The American male

<strong>Taken from The <em>New Statesman</em> 19 June 1948</strong>

The first Kinsey report on the sexual activities of American men caused a sensation when published in 1948. As Alex Comfort noted in his review for the New Statesman, Kinsey revealed an America divided in attitudes to and practice of sex according to education: the less educated a man, the younger he became sexually active and the more forms of sexual behaviour he considered perverse. This looks like a division based on class, a subject even more taboo in America than sex.

Selected by Robert Taylor

The investigation into human sexual behaviour published by Dr. A. C. Kinsey, of the University of Indiana, has probably attracted more attention in America than any other psychological document for many years. Apart from the public interest attaching to anything with the word "sexual" in its title, and apart from the rather prejudiced uproar which objective investigation of social and moral custom always excites, the importance of the information obtained, and the striking revision of existing ideas which it entails, make this book* of lasting importance outside the special fields of psychology and anthropology.

In spite of a great body of writing on sexual behaviour, scientific study and, especially, the attempt to decide how far the impulses and behaviour of a given patient are statistically normal have been handicapped by the fact that we have so far had no real information about the attitudes and practices which make up the sexual life and custom of the ordinary man. Kinsey points out that a certain number of primitive peoples, who regard their sexuality with complete frankness, attach as much ritual and inhibition to the processes of cooking and eating as Western cultures attach to sexuality; and he speculates how much we should know about nutrition and digestion if the incidence of taboos were reversed.

Kinsey’s investigation is a serious attempt to obtain facts, by the process of, interviewing personally 12,000 Americans of all social and geographical groups. Very high praise is due to the patience of the interviewers, to the elaborate precautions which they took to secure the confidence of their record (it was coded, and no written copy of the key exists) and to the extremely painstaking statistical precautions, but it is the public to whom, as the investigators admit, the chief credit is due. Once the subjects had been convinced of the value of the survey and of the seriousness of its intention, their willingness to answer questions of a kind which might be expected to provoke emotional resistance, and to discuss frankly exploits which were socially discreditable, punishable, or both, was ungrudging. The investigators encountered opposition from organisations, from “wowsers” and from the police, who made several attempts to have them arrested and their grant stopped, but never from their subjects. A public ranging from doctors and children to old ladies and criminals co-operated freely: all it asked was informed help with its personal problems.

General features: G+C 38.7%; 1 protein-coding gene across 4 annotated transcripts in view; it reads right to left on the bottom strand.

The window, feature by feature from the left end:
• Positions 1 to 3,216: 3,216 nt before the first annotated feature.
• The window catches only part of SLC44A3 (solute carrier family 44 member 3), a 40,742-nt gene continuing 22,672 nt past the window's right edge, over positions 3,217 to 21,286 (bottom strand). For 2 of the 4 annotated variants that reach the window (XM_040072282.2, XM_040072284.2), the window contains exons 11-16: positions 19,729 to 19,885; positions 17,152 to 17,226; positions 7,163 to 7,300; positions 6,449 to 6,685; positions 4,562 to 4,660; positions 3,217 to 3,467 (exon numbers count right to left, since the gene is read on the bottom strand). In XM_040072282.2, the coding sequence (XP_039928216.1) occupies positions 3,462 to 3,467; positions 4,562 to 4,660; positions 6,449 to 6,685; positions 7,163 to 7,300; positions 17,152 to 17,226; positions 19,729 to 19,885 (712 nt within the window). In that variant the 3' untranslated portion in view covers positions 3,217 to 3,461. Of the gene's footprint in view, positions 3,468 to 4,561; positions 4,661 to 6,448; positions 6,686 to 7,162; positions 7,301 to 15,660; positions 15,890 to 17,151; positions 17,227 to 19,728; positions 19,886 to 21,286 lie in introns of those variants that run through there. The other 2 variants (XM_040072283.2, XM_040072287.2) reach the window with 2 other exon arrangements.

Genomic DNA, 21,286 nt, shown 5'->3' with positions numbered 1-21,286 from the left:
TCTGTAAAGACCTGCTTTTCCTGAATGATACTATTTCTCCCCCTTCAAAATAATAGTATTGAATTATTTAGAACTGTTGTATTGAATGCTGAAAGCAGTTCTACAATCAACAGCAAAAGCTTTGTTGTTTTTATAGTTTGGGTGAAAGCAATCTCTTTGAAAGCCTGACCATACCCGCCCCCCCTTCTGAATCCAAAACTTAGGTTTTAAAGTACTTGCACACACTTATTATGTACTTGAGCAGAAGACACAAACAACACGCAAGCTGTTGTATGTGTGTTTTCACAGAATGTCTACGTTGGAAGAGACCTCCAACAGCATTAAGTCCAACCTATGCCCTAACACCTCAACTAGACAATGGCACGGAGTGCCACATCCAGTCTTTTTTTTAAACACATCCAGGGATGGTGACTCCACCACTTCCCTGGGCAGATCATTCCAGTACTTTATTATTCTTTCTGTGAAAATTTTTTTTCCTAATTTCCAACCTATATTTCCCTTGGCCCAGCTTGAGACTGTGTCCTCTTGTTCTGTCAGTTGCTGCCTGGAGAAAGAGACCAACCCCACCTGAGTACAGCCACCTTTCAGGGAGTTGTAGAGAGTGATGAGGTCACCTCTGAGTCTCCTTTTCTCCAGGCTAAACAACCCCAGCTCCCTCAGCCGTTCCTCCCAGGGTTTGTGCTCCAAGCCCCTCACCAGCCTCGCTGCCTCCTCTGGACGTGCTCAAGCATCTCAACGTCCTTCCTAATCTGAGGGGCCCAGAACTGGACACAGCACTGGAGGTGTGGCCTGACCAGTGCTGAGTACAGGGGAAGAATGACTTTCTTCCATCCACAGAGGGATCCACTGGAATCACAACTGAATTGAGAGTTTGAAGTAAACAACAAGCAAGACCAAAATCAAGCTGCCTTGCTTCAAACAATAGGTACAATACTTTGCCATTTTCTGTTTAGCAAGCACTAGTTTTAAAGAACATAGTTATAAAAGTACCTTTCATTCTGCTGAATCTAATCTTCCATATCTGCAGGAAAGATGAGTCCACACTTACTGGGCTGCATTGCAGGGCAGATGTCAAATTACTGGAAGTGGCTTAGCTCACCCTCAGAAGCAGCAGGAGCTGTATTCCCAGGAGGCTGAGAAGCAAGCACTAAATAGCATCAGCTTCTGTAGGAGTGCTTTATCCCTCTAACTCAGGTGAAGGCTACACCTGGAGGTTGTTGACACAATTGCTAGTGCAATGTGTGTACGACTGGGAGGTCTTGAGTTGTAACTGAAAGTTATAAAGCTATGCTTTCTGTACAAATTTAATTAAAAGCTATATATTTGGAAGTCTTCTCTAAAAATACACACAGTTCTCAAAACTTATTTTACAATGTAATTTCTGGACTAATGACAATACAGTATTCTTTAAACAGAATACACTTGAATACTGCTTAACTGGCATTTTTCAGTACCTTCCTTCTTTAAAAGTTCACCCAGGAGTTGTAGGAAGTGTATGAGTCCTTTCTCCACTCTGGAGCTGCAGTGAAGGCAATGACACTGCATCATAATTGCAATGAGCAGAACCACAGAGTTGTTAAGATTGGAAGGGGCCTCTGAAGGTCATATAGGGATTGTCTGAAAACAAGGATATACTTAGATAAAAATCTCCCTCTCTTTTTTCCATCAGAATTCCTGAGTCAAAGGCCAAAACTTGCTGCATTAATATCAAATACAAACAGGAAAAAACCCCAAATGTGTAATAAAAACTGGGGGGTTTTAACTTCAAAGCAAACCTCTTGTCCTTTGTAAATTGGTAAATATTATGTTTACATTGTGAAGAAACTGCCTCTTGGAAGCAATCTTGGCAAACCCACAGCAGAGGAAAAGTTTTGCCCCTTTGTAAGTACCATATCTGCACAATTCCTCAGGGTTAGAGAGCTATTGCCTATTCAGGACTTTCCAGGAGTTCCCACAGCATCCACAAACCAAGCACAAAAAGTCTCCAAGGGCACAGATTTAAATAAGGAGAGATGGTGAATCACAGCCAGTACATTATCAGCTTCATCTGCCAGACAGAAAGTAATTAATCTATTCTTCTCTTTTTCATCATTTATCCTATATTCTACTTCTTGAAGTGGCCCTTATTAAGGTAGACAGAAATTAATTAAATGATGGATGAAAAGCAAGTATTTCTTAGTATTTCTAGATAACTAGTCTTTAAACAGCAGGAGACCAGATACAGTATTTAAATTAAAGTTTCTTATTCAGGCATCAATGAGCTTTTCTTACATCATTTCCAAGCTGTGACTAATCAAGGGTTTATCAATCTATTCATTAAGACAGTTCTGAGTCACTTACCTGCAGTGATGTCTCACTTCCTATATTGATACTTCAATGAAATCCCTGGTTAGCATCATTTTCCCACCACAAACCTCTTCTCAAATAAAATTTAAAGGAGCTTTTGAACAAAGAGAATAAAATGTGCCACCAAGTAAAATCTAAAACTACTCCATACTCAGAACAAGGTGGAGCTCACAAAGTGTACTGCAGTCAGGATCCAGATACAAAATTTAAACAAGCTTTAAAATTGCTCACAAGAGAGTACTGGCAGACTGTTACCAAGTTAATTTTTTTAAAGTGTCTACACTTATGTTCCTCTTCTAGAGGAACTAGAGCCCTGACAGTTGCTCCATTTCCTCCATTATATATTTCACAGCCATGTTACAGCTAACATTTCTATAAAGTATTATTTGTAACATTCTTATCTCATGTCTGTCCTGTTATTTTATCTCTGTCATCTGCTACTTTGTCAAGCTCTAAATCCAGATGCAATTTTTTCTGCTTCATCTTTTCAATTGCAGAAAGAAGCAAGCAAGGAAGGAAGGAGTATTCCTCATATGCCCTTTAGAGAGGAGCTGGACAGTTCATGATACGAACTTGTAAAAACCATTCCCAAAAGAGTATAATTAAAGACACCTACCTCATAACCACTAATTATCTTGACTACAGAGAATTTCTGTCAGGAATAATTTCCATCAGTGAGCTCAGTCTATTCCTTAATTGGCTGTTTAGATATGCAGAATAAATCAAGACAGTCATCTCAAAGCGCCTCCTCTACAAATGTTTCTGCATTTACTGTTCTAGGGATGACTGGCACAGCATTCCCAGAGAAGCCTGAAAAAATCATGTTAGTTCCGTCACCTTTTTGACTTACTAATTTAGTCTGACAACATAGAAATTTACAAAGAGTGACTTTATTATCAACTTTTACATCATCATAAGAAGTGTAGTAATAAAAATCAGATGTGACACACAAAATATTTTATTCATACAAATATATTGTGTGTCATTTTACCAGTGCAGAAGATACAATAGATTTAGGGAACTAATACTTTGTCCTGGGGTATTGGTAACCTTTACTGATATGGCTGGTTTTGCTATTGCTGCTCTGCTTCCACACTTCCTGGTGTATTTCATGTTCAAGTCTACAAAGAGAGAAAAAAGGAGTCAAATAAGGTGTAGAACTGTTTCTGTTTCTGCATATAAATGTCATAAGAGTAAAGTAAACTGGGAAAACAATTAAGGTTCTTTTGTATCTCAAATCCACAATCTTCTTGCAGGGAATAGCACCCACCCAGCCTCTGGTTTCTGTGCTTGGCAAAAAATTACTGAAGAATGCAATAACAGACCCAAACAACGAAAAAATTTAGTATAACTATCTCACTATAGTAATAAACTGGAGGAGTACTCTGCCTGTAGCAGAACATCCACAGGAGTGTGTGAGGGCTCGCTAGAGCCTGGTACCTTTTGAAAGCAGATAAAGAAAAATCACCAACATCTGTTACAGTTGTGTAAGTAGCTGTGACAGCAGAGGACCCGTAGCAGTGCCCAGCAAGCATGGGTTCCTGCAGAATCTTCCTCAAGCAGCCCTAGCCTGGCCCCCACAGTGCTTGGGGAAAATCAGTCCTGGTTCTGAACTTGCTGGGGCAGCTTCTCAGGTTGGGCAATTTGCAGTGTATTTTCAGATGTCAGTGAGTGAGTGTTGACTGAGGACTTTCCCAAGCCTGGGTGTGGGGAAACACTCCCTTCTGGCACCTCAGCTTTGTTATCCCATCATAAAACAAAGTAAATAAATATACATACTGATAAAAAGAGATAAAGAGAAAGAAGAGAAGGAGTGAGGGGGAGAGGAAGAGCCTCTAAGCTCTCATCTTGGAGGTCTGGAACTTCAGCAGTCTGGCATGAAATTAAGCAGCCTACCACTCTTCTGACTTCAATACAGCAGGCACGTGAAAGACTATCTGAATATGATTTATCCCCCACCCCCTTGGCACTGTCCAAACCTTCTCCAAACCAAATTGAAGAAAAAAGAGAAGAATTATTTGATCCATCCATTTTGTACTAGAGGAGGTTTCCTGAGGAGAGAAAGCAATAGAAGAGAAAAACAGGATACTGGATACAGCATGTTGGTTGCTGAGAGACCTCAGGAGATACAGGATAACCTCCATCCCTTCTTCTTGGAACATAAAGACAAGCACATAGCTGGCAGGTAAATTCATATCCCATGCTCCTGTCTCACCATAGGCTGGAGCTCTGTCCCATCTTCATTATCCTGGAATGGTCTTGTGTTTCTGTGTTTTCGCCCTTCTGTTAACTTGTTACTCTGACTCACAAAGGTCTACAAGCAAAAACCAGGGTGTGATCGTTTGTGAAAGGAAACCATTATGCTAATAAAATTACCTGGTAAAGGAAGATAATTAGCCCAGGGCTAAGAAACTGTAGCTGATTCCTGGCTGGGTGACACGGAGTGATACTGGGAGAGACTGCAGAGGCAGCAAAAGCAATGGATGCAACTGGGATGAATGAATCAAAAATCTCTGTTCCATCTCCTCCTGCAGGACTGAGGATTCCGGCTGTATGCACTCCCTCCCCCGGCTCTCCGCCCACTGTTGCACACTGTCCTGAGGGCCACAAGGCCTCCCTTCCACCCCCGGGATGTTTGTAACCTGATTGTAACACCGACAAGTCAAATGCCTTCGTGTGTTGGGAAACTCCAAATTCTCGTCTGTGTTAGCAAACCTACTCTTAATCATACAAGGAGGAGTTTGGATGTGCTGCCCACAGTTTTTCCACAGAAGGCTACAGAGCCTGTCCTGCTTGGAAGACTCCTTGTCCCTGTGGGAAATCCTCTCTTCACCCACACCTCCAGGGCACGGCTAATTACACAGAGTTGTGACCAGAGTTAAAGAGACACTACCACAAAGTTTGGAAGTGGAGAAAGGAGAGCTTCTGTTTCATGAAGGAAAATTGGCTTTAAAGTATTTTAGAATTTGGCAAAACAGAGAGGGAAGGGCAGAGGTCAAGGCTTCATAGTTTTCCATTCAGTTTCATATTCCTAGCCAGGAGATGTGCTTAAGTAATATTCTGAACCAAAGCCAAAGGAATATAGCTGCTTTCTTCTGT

The results, which are unique in scope and in being, to all intents and purposes, statistically unassailable, will astonish very nearly everyone. The layman’s first reaction is lilelyto be disappointment at the lack of variety in his own sexual experience having regard to the possibilities. Nobody who reads Kinsey can remain conceited about his own sexual uniqueness. While the book’s most sensational content is the extremely high incidence of sexual practices which psychiatry has come to regard as abnormal, including an incidence of bestiality in one rural population exceeding 10%, the most important social findings relate to differences in custom and moral belief. The American public, which is conveniently divided by its educational system, is shown, anthropologically, to consist of completely separate nations, each with its own social mores and its own standards of acceptance and rejection. These sub-nations are not racial but educational. Differences between racial groups (the Negro population is so far excluded for lack of data) and successive generations are negligible, but the college-level differs as widely from the artisan class as one native tribe from another. Kinsey shows that beliefs concerning what is or is not sexually permissible are determined almost wholly by these educational group mores, and tend to become fixed by the age of 16.